Protecting children from violence was the focus of a special panel convened by the governments of Canada and Liberia on March 25. "The Prevention of Violence Against Children and Its Place in the Post-2015 Agenda" meeting took place in New York at UNICEF House.
Julia Duncan Cassell, Liberia's minister of gender and development, and Margaret Biggs, president of the Canadian International Development Agency, welcomed representatives of 49 governments and leading nongovernmental organizations.
ChildFund Alliance Secretary-General Jim Emerson spoke on behalf of ChildFund and other peer organizations, including Family for Every Child, Plan International, Save the Children, UNICEF and World Vision International.
Other members of the panel included the deputy executive director of UNICEF, Martin Mogwanja; the U.N. Secretary-General's special representative on violence against children, Marta Santos Pais; the global director of the U.N. Millennium Campaign, Corinne Woods; and the USAID special adviser and senior coordinator on children in adversity, Neil Boothby.
"Thanks to the efforts of national governments and the international community, more children than ever before are being saved from preventable diseases," said Emerson in an opening statement. "More children are in schools and in safe, permanent environments — their access to clean water and sanitary facilities improving dramatically. As countries develop economically, children's basics are increasingly being better met."
"But what are we saving children from, unless we can guarantee their protection so they can grow, thrive and engage as active citizens in their families and communities across every stage of the life cycle? The protection of children and the promotion of their well-being is closely linked to the development of any society."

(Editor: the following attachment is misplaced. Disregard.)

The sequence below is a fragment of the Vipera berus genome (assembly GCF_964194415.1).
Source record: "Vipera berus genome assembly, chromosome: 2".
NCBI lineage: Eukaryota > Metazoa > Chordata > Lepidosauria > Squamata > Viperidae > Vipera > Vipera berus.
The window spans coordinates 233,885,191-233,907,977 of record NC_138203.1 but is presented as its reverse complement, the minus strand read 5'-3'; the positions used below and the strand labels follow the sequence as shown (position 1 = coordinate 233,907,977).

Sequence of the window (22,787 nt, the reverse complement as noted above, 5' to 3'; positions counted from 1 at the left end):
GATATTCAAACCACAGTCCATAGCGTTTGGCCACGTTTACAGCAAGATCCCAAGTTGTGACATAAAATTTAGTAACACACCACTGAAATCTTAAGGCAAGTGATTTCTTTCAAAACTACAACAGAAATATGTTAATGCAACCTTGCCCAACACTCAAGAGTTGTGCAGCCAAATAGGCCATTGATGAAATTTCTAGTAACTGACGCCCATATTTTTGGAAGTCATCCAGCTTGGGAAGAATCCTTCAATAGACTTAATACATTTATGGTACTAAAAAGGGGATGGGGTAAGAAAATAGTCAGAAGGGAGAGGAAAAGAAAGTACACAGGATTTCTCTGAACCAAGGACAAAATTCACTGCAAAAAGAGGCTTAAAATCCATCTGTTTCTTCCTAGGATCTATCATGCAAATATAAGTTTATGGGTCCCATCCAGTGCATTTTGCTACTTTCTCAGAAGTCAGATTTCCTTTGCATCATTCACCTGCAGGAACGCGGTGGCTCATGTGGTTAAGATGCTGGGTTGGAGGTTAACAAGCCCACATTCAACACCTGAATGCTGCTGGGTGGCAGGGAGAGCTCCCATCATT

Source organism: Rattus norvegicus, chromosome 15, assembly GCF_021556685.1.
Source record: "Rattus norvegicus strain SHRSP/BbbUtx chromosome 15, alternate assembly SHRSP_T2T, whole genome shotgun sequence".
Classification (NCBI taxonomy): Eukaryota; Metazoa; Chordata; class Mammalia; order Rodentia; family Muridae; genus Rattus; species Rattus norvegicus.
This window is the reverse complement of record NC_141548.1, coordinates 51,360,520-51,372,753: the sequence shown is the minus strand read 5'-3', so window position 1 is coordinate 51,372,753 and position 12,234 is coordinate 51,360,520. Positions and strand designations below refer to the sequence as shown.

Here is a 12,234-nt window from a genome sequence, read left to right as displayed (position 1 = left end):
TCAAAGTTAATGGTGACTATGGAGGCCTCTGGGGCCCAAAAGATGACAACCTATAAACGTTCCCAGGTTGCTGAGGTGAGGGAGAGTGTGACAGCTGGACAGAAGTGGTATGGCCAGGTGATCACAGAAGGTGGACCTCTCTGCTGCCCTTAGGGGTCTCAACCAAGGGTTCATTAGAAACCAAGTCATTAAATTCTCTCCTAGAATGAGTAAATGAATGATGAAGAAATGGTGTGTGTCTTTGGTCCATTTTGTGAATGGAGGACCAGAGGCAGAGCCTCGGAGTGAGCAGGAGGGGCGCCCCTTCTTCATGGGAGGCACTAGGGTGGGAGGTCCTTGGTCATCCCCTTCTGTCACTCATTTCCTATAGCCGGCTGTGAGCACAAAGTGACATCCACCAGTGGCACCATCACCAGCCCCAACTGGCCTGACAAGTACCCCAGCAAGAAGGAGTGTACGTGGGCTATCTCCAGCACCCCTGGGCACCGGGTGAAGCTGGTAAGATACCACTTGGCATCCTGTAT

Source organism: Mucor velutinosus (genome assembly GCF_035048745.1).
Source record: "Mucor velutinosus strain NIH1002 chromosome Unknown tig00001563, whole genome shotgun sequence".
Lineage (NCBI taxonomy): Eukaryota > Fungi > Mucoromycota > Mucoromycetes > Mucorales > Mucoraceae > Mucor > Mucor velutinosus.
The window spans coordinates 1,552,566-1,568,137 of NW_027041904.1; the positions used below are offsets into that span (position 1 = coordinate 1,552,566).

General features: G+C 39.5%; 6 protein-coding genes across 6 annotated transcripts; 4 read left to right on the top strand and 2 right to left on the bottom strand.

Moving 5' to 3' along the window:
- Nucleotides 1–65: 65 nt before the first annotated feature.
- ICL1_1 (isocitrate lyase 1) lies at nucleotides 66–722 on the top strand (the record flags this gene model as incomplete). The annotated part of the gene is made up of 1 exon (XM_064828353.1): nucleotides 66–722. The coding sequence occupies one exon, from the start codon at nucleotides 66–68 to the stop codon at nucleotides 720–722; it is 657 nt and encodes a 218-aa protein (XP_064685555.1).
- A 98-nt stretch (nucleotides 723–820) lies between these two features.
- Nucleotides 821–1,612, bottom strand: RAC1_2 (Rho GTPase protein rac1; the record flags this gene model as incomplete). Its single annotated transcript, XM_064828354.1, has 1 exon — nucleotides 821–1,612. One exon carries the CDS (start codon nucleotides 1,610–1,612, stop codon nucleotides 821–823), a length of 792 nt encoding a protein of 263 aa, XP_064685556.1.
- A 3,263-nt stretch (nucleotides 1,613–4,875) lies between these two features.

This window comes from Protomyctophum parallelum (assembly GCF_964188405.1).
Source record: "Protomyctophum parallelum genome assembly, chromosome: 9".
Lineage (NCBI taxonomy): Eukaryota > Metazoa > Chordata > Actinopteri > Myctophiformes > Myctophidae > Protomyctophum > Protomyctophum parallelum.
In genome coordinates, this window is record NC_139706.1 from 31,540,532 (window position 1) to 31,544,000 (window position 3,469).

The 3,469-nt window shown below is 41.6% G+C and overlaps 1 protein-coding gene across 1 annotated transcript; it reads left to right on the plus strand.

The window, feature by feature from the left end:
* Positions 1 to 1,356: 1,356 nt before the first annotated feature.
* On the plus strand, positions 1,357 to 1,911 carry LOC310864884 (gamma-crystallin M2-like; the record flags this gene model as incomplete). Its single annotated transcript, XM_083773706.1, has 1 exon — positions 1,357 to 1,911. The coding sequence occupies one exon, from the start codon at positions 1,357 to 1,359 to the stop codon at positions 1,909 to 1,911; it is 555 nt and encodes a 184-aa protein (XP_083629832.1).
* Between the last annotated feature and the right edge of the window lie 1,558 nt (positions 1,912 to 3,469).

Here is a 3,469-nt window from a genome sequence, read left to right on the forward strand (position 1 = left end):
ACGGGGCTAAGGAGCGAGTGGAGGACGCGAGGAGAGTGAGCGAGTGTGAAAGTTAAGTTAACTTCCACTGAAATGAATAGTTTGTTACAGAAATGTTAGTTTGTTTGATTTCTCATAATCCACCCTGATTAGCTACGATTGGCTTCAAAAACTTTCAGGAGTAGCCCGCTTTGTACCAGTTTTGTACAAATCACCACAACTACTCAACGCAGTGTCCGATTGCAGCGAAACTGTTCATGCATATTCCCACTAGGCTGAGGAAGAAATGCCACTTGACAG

Looking beyond the Millennium Development Goals' target date of 2015, the panel exchange provided an opportunity for participants to address the child protection work that still will be needed in developing countries.
Emerson pointed out ongoing, worldwide child protection issues and called for action: "115 million children are working in the worst forms of child labor, and an estimated 150 million girls and 73 million boys under 18 are raped or subject to sexual violence. Three out of four children experience violent discipline at home. Over 2 million children around the world live in care institutions. At least 80 percent of these have one or both parents who are alive," he said.
"This global crisis will only be resolved if governments, U.N. agencies and other actors engaged in the framework to develop the post-2015 agenda ensure that the protection of children from violence, abuse and exploitation is realized."